PIPS and CIA present crisis simulation competition

  • Crisis simulationPIPS crisis simulation team members discussing strategy in the Cohen Career Center are (clockwise from left) Emily Pehrsson '13; Dennis Smith and Amy Oakes, PIPS co-directors; Julia Zamecnik '11; William Shimer '13; Lindsay Hundley '12; and Katie Mitchell '13.

    Photo by Joseph McClain

    Crisis simulation

The Central Intelligence Agency joined forces with William & Mary’s Project on International Peace and Security (PIPS) to conduct the first-ever Crisis Simulation Competition, described as “a Model U.N. for the intelligence community.”

A number of CIA personnel came to campus for the Feb. 7 event, held in rooms in the Sadler Center and the Cohen Career Center. In addition to William & Mary, participants in the crisis simulation came from  Norfolk State, Sweetbriar College, the University of Mary Washington, the University of Richmond, Washington College, Old Dominion University and Virginia Tech.

“Usually the CIA will do a simulation two or three times a year with just a single school,” Dennis Smith explained. “We proposed to them a competition-type simulation involving multiple schools. It was kind of like a Model UN for the intelligence community. They loved the idea and brought us a new scenario.”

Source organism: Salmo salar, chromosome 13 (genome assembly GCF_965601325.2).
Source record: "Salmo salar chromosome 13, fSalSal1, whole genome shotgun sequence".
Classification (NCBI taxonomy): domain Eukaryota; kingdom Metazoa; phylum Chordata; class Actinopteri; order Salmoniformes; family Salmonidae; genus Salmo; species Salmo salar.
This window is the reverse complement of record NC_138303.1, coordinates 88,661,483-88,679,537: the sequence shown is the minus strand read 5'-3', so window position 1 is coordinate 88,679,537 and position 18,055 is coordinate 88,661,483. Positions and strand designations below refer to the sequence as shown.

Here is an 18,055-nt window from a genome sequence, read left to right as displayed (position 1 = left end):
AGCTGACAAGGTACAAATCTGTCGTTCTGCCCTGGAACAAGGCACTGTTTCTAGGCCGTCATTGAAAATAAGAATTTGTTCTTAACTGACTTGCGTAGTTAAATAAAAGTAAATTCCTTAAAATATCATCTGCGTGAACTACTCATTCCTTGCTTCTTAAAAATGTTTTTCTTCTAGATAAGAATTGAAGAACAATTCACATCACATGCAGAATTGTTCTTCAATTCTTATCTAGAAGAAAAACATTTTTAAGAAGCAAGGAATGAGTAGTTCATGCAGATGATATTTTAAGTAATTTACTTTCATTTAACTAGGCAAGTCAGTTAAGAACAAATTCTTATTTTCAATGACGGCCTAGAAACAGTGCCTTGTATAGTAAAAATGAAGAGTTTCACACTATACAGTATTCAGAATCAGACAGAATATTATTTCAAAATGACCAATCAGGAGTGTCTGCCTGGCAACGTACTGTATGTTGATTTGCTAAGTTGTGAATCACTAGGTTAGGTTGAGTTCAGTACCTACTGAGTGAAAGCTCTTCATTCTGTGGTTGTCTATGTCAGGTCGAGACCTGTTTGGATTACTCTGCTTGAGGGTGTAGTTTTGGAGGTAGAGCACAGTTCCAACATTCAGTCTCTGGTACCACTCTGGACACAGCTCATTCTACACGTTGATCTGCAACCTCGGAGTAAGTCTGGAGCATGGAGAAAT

Smith is visiting assistant professor of government at William & Mary. He and Amy Oakes, assistant professor of government, are co-directors of PIPS—an elite program that draws on high-performing students from the College’s government, public policy and international relations programs into what Smith and Oakes call “an undergraduate think tank” to grapple with sensitive and important global issues.

Each five-person team was presented with the CIA-authored scenario: Printouts containing raw intelligence surrounding a fictitious—but plausible—developing international crisis. They had three hours to sort through the information and prepare a cogent half-page brief outlining the situation and suggesting a course of action for the United States.

Members of the William & Mary team were Emily Pehrsson ’13, Julia Zamecnik ’11,  William Shimer ’13, Lindsay Hundley ‘12 and Katie Mitchell ‘13. Each team had a CIA mentor.

“The mentor did not lead,” Smith said. “The mentor was there to observe and provide suggestions.”

At the end of the simulation, the analysts reviewed the written briefs from all eight teams. The top two teams in each group engaged in a “brief-off” in front of the entire CIA contingent. The winner was declared to be the team from Norfolk State, and Smith points out that the experience was more about the simulation than the competition.

“It wasn’t designed a recruiting event. It was designed to be an educational event,” Smith said. “It was designed to teach analytical skills and the importance of knowing how to deliver a brief. I talked to students from all the schools. They all said that it was the most intense experience that they’ve ever had. One student told me that he felt like his brain was going to explode with all the facts he had to juggle in his head.”